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Research Group for Analog Integrated Circuits

The research group's main target is the development and optimization of new concepts for integrated circuits. Starting point for searching new analogue and digital system solutions are standard CMOS processes with state-of-the-art channel lengths. To develop new innovative concepts for analogue and digital functional groups, the exact knowledge about the electrical behavior of integrated circuits and the accuracy of their behavioral models is necessary. In particular parasitic effects play a major role in this context. By using different computer aided methods the research group from Bochum is working on overcoming the limits of known standards to show new ways and possibilities for the development of integrated circuits. Therefore it is essential to minimize the effects of parasitics or to use them constructively in combination with other physical effects. The researchers include these design dependencies, which affect the systematic and statistic matching of integrated circuits to find new concepts and system solutions. Current research topics are optical systems in standard CMOS, mismatch in integrated circuits and methods to prevent side-channel attacks.

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Chair for Integrated Systems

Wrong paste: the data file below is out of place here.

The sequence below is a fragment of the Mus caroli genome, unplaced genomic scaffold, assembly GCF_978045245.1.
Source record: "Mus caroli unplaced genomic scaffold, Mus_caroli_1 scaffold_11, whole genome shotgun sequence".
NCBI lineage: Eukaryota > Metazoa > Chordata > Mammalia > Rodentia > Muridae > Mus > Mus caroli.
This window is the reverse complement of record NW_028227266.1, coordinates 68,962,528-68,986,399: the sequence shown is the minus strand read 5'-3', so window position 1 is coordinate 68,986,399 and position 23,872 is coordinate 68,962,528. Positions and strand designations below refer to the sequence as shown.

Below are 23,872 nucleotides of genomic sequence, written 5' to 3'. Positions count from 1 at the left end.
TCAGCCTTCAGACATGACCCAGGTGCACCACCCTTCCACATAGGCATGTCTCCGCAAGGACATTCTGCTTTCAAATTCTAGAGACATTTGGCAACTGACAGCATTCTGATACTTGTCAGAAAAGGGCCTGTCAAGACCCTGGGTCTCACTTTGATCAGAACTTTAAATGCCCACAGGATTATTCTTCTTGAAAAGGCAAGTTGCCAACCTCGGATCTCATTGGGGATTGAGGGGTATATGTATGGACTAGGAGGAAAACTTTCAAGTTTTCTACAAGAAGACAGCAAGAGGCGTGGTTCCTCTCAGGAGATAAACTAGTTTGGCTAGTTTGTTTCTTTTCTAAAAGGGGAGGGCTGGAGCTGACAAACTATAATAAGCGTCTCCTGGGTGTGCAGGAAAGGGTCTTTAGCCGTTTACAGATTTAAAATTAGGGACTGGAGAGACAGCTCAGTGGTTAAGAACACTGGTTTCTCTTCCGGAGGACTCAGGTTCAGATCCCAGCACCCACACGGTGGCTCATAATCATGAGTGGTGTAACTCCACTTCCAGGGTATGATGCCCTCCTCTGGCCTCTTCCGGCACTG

The main focus of the research lays on digital communications as well as high speed and high performance analog circuits. In the early days of the chair the first digital high speed circuits up to 40 GBit/s in SiGe-Technology were developed. Nowadays the main interest is focused on mobile communication with a wide knowledge in analog circuits like LNAs, mixers, baseband circuits and ADCs. Further research is done in power optimization in the digital baseband for UMTS and protocol stack optimization in mobile multi core processors for future mobile communication standards. Another interesting research area is the fill level measurement in oil tanks using wide range radar. The chair developed a low power 80 GHz oscillator with a tuning range of 24.5 GHz in a SiGe-Technology. Using this oscillator in an FMCW-Radar leads to a distance measurement with a resolution of a few millimeters. Another research topic is addressed in the project RoCC (Radar-on-chip-for-cars). The main goal of this project is to cope with the increased traffic to improve the safety of all. The chair is developing different transceiver architectures for automotive radar systems which can be used in pre-crash sensors and brake assist systems.


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